When Goldilocks sat down to eat the porridge left by the Three Bears, she found one bowl too hot, one too cold, and one just right.  In similar fashion classroom students often find themselves with books that are too hard, too easy, or just right.  How can a parent or teacher discover that “just right” book for a child?  One way is to take advantage of the information provided by the Accelerated Reader Program. This program is an integral part of language arts at Beaver Dam Elementary School.


Students working on AR tests, left to right are Marisol Cortez, Trey Sandoval, Maritza Ceja-Sanchez.

Accelerated Reader (AR) is a software program that monitors individual reading progress.  Students are assessed using the STAR test which identifies each student’s grade-equivalent reading level and instructional reading level. This information enables students to be given books to read which will be “just right”.  The Leveled Library Reading Program provides students with books to take home each evening and read which are on a student’s reading level.  Parents sign forms which signify the books have been read, providing a positive bridge to learning between the school and home.

After a student has read a book, an online test can be taken to determine if the student retained information from what was read.  These assessments are call “reading practice quizzes”. Students take them in their own classroom or in the computer lab.  Vocabulary building exercises are also available, making it possible for English Language Learners to increase their working vocabulary.

Many studies have been conducted to determine the effectiveness of using AR with students.  For example Ross, Nunnery, and Goldneder (2004) conducted a study of 1,665 students from eleven schools in Memphis, Tennessee. Students who used AR as part of their instruction demonstrated greater gains in reading than students who did not have access to this program.  Another study conducted by Nunnery, Ross, and McDonald (2006) found that students with learning disabilities showed greater reading progress with high implementation of AR than similar students who were not able to use AR.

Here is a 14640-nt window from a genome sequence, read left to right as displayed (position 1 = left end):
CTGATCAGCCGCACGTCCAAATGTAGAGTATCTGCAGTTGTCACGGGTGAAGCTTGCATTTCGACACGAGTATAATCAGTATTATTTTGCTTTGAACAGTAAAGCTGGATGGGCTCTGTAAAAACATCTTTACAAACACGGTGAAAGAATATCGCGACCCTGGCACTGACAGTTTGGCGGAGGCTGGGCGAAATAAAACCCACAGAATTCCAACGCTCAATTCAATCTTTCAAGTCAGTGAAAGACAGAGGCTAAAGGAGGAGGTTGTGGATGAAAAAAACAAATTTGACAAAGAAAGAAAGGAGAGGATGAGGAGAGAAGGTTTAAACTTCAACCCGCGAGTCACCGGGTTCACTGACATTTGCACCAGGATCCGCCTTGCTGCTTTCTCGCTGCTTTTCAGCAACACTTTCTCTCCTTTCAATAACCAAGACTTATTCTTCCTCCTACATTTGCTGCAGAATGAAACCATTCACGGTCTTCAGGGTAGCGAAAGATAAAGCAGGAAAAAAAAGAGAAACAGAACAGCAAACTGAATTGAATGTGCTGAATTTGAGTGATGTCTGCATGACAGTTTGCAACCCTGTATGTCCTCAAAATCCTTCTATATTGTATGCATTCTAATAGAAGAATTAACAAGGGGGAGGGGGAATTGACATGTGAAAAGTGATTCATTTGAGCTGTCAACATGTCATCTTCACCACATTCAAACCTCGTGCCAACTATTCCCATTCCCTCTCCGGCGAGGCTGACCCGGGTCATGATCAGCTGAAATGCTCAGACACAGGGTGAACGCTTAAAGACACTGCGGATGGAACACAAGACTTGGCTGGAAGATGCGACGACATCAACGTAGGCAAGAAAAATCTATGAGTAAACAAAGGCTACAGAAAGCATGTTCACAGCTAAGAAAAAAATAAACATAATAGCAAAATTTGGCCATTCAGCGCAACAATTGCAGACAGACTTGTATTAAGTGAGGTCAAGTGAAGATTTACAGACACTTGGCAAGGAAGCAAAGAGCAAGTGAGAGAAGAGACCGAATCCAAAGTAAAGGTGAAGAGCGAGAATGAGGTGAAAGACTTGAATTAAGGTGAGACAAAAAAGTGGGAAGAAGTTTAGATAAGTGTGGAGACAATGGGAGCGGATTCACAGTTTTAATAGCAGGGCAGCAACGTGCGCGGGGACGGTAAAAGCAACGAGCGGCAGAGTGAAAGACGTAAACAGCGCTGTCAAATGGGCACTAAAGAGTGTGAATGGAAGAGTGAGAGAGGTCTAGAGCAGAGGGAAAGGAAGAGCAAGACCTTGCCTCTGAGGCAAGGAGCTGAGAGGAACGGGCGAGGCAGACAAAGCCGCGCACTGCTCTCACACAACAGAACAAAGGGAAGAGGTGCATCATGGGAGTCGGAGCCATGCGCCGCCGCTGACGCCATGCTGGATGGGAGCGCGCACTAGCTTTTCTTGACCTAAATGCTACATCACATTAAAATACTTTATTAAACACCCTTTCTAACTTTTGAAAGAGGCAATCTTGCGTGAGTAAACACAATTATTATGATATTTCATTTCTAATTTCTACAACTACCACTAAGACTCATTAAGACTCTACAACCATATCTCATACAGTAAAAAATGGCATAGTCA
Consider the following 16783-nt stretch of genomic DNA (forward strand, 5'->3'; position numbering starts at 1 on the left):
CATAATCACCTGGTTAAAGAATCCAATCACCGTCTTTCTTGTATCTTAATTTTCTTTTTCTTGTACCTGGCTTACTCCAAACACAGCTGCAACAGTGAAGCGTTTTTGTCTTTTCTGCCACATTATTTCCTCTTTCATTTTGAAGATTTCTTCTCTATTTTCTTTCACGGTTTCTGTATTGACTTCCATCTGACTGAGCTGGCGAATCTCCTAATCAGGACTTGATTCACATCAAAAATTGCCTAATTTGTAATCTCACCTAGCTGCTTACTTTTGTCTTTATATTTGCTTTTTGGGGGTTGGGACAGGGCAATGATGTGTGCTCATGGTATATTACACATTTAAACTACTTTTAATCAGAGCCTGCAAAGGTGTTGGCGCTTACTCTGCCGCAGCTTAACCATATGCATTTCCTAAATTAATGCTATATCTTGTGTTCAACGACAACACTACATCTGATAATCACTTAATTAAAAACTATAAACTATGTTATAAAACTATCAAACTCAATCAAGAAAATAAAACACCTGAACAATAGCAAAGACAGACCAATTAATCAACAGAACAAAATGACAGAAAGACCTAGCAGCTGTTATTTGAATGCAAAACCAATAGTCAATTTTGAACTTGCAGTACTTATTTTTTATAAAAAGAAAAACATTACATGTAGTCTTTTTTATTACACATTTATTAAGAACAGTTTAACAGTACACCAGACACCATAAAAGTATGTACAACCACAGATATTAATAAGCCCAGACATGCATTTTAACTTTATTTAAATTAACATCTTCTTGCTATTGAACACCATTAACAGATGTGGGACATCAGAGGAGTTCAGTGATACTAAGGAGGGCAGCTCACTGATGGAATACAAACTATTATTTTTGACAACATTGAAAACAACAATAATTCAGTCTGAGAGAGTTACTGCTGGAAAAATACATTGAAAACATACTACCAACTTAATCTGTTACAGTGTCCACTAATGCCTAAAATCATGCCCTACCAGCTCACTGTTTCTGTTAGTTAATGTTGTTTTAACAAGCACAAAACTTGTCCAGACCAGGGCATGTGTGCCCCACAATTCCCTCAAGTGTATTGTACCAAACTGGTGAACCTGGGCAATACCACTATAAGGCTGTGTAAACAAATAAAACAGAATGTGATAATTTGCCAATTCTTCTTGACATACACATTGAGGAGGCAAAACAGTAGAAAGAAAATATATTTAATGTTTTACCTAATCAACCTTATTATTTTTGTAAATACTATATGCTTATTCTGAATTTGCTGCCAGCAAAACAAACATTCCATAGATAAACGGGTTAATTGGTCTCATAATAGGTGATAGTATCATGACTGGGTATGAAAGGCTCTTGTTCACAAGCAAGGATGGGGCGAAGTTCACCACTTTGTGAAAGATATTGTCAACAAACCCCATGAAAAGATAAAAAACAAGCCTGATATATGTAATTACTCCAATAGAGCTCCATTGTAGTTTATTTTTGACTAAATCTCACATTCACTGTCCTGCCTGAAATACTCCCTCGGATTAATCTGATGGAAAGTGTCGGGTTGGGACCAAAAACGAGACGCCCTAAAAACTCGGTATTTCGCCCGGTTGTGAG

Students at the AR Reading Race Track from left to right, back row are Kimberly Vicuna, Jordan Beltran, Trey Sandoval, Kimberly Soto and Maritza Ceja-Sanchez. Front row is Breanne Pierce and Marisol Cortez.

AR reports are easily generated which can provide information for teachers and parents.   Beaver Dam teachers can access the information at any time.  Parent reports are sent home regularly and generated in both English and Spanish. Students can chart their own progress by logging into the program.

To further motivate the eager readers, Alexander Eagle has set up a series of goals for each grade level.  This is displayed in Miss Susan’s restaurant so everyone can keep track of the “Reading Race”.  Once students have earned five points, their name is put on the wall, and the race is on!  Various prizes are awarded as the points add up.  There are currently 191 students in the race.  These voracious readers have taken tests on 5,234 books!

The program runs smoothly thanks to the generous time given by Mrs. Colleen Garlick to distribute books to students on a daily basis.  Also providing motivation with a Reader Leader party each month is Mrs. Cindy Stevens, primary teacher.  The Accelerated Reader Program is just one learning activity that has been incorporated into the Beaver Curriculum since Mrs. Phyllis Leavitt became Top Eagle and school principal.  It is proof of the good that can come when dedicated people work together to make learning fun!